The issue with supporting applications with Write Filters is that by default, all I/O is redirected to an overlay and wiped after reboot. This can be problematic for applications storing information in the registry and file system since the data will be lost regularly. In UWF, the way to prevent this is to set exclusions on the registry and file locations of where this information is being stored. This will cause the data to bypasses the overlay and get written directly to disk. However, applying these exclusions is not always user friendly since it can only be done through WMI, the Embedded Lockdown Manager (ELM) or the command line utility uwfmgr.exe.
Comments Windows Embedded Standard
Posted By David CampbellProgram Manager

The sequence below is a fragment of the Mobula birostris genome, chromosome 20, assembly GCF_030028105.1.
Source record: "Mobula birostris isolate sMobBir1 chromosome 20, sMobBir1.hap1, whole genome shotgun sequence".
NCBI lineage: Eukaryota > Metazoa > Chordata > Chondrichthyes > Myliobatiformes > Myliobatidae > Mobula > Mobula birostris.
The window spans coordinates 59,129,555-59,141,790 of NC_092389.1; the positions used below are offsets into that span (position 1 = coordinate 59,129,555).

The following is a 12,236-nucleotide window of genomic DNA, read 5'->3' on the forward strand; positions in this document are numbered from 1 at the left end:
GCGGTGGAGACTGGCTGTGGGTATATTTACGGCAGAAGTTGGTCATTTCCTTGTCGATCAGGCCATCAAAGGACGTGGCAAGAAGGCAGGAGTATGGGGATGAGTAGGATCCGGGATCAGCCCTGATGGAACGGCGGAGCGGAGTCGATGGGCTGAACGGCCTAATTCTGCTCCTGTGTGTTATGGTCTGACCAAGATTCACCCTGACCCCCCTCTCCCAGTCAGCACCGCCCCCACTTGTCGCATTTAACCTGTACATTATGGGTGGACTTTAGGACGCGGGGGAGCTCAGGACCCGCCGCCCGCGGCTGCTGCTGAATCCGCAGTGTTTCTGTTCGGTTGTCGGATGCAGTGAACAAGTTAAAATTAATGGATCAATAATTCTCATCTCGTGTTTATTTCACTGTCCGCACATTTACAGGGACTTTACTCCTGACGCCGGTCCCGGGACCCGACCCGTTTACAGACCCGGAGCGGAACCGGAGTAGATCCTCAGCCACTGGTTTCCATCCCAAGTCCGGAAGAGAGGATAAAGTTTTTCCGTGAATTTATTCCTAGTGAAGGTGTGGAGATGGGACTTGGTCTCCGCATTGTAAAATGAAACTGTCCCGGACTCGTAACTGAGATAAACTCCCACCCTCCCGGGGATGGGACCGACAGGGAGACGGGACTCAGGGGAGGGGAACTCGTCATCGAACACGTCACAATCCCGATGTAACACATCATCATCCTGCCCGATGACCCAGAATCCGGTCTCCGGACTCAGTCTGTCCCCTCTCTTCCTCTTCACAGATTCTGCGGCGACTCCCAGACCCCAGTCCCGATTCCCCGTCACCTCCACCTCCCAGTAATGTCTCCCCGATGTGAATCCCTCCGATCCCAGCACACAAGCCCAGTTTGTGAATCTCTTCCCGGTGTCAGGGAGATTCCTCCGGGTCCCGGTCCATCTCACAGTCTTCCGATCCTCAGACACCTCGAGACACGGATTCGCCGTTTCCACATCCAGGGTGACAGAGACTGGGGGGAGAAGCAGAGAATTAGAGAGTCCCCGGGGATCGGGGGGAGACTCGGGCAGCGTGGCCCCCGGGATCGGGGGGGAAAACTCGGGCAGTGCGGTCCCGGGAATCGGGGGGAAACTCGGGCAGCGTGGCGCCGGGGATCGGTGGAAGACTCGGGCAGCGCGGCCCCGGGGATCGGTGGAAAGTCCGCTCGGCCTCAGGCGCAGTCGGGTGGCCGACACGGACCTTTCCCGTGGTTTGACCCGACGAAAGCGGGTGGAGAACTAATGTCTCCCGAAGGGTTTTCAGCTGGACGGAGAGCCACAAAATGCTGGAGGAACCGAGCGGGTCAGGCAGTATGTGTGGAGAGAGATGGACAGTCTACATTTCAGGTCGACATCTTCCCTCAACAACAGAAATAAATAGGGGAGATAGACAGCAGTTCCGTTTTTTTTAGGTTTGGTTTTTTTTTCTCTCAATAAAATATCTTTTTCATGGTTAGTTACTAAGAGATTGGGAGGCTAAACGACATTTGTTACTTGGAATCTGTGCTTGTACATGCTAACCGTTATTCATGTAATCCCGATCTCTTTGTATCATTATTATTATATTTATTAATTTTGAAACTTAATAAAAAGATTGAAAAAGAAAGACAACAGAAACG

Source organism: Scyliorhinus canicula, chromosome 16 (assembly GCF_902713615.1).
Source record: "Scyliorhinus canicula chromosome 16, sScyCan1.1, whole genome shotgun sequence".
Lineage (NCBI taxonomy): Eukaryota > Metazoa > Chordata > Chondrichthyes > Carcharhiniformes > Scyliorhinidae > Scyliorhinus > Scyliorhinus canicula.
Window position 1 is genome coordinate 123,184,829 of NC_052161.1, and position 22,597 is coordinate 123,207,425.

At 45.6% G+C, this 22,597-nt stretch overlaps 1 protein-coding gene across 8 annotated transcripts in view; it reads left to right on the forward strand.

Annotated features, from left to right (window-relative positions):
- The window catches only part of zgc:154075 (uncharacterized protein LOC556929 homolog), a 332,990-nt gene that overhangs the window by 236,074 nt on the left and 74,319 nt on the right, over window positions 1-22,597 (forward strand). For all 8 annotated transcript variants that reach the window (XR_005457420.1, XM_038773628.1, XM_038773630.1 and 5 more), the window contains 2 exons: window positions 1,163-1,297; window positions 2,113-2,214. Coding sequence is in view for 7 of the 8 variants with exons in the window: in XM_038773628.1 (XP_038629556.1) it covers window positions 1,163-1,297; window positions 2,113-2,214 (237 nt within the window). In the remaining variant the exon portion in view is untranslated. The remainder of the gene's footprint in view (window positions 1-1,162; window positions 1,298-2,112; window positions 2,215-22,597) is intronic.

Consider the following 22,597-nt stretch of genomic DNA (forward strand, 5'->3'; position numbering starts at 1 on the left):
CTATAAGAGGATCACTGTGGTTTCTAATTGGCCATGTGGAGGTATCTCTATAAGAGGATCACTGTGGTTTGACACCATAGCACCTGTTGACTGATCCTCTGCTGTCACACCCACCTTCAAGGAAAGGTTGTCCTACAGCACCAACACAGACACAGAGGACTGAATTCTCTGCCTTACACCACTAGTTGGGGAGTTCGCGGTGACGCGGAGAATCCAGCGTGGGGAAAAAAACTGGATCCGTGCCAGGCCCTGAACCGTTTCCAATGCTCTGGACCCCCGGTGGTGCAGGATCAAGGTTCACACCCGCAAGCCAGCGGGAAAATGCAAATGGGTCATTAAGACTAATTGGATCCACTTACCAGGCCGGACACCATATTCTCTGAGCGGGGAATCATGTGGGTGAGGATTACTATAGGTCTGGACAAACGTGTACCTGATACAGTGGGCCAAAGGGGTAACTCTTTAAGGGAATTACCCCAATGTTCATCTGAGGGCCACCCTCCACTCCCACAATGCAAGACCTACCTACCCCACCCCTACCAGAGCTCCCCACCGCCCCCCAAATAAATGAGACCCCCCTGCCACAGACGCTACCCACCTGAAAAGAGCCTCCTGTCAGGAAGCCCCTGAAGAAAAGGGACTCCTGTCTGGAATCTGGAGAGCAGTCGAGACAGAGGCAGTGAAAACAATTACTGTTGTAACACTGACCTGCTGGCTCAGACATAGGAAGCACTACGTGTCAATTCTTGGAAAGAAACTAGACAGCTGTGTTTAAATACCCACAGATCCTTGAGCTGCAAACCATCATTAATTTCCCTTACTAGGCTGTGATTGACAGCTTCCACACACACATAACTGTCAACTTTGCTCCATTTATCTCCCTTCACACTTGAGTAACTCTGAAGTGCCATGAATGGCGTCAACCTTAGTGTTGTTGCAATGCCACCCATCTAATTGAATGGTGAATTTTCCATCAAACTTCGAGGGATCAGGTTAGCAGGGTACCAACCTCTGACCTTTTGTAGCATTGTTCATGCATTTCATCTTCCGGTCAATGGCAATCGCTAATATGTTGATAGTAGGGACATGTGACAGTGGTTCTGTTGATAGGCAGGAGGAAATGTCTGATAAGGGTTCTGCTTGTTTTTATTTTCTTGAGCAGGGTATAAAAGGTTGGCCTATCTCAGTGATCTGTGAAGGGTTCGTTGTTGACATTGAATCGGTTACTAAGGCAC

At the recent Visual Studio launch event, it was confirmed that Visual Studio 2012 will once again include support for Windows Embedded Compact. Included in that support we’re targeting much of the newest compiler and tools functionality, most notable of which includes new compiler features such as C++11 language standards, faster more efficient code generated, an updated CRT, auto-parallelization and auto-vectorization (Wow, that’s a mouthful.), range based loops, RValue references, and more. Also included will be an updated version of .net CF which has greatly improved performance, particularly around memory allocation and garbage collection - using the “generational” garbage collector. This not only provides more performance, but more predictability in the execution of applications.